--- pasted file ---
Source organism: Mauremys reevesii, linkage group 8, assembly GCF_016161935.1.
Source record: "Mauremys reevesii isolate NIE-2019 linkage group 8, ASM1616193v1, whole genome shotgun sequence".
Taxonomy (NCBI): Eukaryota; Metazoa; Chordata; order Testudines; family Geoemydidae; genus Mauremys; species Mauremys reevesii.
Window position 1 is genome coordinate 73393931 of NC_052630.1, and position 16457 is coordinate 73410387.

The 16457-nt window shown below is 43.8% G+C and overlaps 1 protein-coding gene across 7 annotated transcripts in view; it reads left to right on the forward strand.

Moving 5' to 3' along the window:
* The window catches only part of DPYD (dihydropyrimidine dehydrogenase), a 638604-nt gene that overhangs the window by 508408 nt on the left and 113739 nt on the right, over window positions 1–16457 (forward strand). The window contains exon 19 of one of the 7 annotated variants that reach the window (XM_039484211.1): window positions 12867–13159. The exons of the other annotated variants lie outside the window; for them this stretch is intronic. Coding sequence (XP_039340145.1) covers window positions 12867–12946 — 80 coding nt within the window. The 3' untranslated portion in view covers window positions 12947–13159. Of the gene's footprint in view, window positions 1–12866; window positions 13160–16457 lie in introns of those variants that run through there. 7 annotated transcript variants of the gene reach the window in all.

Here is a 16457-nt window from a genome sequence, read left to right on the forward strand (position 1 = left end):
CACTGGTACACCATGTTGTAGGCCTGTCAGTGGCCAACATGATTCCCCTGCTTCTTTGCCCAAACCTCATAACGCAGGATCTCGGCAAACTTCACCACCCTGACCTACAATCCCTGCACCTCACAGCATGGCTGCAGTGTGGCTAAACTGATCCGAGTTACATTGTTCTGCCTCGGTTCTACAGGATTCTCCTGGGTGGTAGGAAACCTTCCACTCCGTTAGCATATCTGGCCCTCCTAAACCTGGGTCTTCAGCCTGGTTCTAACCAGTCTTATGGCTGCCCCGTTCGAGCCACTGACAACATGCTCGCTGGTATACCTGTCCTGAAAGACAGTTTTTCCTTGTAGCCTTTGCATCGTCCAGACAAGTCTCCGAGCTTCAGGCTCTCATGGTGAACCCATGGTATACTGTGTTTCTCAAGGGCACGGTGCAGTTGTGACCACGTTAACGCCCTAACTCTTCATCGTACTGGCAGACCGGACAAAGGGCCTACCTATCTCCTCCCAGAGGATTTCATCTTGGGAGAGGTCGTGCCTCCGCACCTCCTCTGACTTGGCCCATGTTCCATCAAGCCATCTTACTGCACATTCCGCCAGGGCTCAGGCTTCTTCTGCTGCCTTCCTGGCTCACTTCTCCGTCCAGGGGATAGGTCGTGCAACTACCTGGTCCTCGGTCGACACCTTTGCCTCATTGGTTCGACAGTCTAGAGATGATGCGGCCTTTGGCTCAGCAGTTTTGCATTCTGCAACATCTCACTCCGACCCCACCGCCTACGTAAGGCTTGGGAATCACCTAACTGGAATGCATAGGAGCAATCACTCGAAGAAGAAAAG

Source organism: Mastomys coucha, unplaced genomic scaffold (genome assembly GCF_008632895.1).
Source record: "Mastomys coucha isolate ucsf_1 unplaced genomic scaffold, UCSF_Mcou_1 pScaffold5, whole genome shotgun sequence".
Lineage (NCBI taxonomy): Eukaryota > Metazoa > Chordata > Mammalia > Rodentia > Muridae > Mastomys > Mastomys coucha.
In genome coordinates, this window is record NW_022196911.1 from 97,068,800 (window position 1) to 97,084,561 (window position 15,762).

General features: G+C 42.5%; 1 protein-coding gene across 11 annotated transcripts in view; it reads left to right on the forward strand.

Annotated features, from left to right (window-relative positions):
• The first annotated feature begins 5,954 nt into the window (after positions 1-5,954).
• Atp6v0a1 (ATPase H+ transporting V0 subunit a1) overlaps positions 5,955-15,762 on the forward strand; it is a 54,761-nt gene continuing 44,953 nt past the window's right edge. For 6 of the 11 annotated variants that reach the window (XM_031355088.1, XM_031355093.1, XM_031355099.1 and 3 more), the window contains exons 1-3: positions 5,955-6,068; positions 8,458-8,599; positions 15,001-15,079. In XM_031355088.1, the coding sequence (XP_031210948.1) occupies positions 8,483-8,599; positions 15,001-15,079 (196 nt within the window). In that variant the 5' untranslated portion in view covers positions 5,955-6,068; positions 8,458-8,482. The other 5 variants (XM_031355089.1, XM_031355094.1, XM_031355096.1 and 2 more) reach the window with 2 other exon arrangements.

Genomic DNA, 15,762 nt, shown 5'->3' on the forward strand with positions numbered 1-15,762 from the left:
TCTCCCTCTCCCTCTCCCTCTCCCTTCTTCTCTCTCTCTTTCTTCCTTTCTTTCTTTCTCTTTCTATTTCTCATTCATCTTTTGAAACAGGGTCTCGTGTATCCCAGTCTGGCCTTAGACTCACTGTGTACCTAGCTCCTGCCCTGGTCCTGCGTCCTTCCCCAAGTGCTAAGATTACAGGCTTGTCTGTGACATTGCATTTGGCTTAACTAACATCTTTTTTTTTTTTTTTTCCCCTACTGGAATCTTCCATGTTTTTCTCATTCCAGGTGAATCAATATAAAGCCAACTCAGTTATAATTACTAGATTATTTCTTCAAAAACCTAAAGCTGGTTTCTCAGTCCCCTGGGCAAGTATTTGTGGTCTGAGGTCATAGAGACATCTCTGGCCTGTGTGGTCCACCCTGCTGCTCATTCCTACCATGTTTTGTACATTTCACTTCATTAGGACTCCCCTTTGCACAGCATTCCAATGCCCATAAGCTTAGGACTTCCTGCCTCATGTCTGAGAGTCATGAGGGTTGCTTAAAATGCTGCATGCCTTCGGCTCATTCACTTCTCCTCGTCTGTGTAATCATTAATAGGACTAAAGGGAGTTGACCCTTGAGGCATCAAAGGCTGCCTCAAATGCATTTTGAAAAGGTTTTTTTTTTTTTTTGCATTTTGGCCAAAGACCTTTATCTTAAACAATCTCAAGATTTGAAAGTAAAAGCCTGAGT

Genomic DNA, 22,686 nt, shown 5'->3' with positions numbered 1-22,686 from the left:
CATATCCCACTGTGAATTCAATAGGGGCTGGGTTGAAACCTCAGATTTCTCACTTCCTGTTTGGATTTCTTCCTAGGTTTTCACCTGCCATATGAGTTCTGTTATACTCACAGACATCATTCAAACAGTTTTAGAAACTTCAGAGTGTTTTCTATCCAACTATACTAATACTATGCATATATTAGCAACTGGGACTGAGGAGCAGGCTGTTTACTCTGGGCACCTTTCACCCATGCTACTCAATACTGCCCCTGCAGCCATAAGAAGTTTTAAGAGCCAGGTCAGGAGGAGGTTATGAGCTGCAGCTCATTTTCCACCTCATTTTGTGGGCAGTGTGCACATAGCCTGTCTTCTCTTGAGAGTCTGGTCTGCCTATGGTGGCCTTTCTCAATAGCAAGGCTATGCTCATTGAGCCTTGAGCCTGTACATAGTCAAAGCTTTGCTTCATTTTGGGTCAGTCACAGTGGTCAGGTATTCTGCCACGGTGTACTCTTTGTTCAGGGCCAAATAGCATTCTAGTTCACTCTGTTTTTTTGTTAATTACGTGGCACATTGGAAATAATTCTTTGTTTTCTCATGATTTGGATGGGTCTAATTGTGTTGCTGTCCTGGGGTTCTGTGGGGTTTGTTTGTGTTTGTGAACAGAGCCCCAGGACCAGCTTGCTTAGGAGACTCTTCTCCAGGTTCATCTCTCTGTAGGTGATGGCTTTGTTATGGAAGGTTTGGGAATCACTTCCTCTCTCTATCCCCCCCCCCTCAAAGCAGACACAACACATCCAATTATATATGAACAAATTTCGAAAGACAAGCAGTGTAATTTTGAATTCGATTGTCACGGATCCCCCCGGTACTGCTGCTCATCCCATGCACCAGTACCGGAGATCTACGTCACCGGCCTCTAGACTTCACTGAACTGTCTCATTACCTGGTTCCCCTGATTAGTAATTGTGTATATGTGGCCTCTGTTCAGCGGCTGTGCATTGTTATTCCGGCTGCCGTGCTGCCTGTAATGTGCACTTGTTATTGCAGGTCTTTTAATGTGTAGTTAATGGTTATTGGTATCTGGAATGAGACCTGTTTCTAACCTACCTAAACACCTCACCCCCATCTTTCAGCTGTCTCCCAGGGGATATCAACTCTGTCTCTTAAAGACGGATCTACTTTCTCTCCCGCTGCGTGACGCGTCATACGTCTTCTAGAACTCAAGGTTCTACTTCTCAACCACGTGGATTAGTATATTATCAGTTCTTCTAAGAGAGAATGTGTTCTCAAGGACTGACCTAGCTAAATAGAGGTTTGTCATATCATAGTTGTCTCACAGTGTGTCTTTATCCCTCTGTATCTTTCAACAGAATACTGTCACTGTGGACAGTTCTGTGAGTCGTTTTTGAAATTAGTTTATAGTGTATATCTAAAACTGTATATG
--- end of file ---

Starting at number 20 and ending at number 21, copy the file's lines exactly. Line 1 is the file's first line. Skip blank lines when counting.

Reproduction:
Genomic DNA, 22,686 nt, shown 5'->3' with positions numbered 1-22,686 from the left:
CATATCCCACTGTGAATTCAATAGGGGCTGGGTTGAAACCTCAGATTTCTCACTTCCTGTTTGGATTTCTTCCTAGGTTTTCACCTGCCATATGAGTTCTGTTATACTCACAGACATCATTCAAACAGTTTTAGAAACTTCAGAGTGTTTTCTATCCAACTATACTAATACTATGCATATATTAGCAACTGGGACTGAGGAGCAGGCTGTTTACTCTGGGCACCTTTCACCCATGCTACTCAATACTGCCCCTGCAGCCATAAGAAGTTTTAAGAGCCAGGTCAGGAGGAGGTTATGAGCTGCAGCTCATTTTCCACCTCATTTTGTGGGCAGTGTGCACATAGCCTGTCTTCTCTTGAGAGTCTGGTCTGCCTATGGTGGCCTTTCTCAATAGCAAGGCTATGCTCATTGAGCCTTGAGCCTGTACATAGTCAAAGCTTTGCTTCATTTTGGGTCAGTCACAGTGGTCAGGTATTCTGCCACGGTGTACTCTTTGTTCAGGGCCAAATAGCATTCTAGTTCACTCTGTTTTTTTGTTAATTACGTGGCACATTGGAAATAATTCTTTGTTTTCTCATGATTTGGATGGGTCTAATTGTGTTGCTGTCCTGGGGTTCTGTGGGGTTTGTTTGTGTTTGTGAACAGAGCCCCAGGACCAGCTTGCTTAGGAGACTCTTCTCCAGGTTCATCTCTCTGTAGGTGATGGCTTTGTTATGGAAGGTTTGGGAATCACTTCCTCTCTCTATCCCCCCCCCCTCAAAGCAGACACAACACATCCAATTATATATGAACAAATTTCGAAAGACAAGCAGTGTAATTTTGAATTCGATTGTCACGGATCCCCCCGGTACTGCTGCTCATCCCATGCACCAGTACCGGAGATCTACGTCACCGGCCTCTAGACTTCACTGAACTGTCTCATTACCTGGTTCCCCTGATTAGTAATTGTGTATATGTGGCCTCTGTTCAGCGGCTGTGCATTGTTATTCCGGCTGCCGTGCTGCCTGTAATGTGCACTTGTTATTGCAGGTCTTTTAATGTGTAGTTAATGGTTATTGGTATCTGGAATGAGACCTGTTTCTAACCTACCTAAACACCTCACCCCCATCTTTCAGCTGTCTCCCAGGGGATATCAACTCTGTCTCTTAAAGACGGATCTACTTTCTCTCCCGCTGCGTGACGCGTCATACGTCTTCTAGAACTCAAGGTTCTACTTCTCAACCACGTGGATTAGTATATTATCAGTTCTTCTAAGAGAGAATGTGTTCTCAAGGACTGACCTAGCTAAATAGAGGTTTGTCATATCATAGTTGTCTCACAGTGTGTCTTTATCCCTCTGTATCTTTCAACAGAATACTGTCACTGTGGACAGTTCTGTGAGTCGTTTTTGAAATTAGTTTATAGTGTATATCTAAAACTGTATATG